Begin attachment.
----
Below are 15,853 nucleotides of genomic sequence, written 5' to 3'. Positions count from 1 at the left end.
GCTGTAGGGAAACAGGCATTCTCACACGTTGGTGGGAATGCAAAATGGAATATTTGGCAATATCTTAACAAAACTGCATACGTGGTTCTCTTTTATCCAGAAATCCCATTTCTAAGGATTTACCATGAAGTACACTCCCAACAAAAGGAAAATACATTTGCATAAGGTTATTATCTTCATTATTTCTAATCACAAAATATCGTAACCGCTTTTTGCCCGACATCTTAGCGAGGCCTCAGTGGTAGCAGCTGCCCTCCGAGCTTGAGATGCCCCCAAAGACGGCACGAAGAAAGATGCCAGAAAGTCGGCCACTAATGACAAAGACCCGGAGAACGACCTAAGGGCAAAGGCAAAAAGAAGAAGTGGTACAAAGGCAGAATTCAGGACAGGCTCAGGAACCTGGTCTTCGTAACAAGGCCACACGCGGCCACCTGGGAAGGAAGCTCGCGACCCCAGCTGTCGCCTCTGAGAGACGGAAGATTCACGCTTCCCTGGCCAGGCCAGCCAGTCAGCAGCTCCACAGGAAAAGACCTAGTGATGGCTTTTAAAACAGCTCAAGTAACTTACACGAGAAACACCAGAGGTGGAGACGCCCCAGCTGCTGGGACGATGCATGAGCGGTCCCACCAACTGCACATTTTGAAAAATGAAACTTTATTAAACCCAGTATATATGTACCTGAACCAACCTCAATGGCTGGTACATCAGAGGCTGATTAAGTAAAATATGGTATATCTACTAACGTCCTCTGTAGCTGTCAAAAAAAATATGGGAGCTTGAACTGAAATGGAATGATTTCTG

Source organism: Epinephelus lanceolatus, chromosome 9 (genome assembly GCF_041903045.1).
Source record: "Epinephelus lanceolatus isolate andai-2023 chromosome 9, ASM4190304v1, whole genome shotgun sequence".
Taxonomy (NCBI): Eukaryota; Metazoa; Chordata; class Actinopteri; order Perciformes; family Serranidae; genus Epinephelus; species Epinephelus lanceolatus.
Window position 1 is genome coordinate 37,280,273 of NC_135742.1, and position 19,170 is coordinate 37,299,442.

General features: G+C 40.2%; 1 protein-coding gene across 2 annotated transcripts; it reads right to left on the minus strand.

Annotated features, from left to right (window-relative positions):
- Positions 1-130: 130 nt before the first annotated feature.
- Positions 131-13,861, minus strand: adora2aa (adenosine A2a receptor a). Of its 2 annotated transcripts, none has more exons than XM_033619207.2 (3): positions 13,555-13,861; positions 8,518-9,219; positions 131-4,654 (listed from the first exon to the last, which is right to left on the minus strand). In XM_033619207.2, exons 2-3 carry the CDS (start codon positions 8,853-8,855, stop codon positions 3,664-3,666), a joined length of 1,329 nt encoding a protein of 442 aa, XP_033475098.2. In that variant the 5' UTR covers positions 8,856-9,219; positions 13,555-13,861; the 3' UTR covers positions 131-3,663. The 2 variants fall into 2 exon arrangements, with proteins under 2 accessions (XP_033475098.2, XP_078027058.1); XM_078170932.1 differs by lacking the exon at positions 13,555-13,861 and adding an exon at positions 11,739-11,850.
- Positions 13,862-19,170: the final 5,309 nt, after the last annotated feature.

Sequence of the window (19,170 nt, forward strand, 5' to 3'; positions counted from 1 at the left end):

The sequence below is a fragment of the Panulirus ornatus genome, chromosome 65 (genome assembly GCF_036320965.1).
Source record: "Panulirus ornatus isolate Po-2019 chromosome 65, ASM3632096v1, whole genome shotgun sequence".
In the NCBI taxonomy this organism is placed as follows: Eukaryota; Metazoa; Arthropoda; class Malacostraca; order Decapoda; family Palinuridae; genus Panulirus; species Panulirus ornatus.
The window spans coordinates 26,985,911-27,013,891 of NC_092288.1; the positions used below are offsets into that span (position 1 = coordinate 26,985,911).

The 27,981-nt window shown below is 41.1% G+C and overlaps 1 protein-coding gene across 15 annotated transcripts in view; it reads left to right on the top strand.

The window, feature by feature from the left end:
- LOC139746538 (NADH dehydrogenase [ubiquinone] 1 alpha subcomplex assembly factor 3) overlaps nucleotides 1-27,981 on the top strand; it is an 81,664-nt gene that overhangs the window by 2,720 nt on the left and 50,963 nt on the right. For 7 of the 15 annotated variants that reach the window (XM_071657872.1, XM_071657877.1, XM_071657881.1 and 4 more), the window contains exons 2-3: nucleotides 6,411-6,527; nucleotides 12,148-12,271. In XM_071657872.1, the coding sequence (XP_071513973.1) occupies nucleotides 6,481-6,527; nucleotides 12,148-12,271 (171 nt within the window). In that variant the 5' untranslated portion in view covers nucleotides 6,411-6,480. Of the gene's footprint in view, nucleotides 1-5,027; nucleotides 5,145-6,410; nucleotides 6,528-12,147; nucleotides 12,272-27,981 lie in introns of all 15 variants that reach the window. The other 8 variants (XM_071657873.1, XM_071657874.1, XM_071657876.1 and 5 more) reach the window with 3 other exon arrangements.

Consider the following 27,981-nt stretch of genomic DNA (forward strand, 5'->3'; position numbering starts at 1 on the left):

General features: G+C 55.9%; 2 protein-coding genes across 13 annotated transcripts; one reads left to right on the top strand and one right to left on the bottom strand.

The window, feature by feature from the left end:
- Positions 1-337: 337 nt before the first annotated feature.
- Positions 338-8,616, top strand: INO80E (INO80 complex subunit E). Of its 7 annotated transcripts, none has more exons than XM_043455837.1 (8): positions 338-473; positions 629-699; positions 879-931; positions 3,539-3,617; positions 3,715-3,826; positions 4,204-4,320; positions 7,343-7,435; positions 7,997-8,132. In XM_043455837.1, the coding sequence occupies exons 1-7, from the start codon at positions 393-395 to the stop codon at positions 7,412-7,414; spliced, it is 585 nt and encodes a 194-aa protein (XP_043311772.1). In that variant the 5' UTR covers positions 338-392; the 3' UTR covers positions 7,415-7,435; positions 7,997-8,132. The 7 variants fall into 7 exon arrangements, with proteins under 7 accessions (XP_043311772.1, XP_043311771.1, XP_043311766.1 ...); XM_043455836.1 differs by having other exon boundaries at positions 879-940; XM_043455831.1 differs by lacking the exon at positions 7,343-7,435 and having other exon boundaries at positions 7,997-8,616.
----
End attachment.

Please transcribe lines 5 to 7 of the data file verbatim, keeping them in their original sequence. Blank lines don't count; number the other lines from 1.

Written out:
Taxonomy (NCBI): Eukaryota; Metazoa; Chordata; class Actinopteri; order Perciformes; family Serranidae; genus Epinephelus; species Epinephelus lanceolatus.
Window position 1 is genome coordinate 37,280,273 of NC_135742.1, and position 19,170 is coordinate 37,299,442.

General features: G+C 40.2%; 1 protein-coding gene across 2 annotated transcripts; it reads right to left on the minus strand.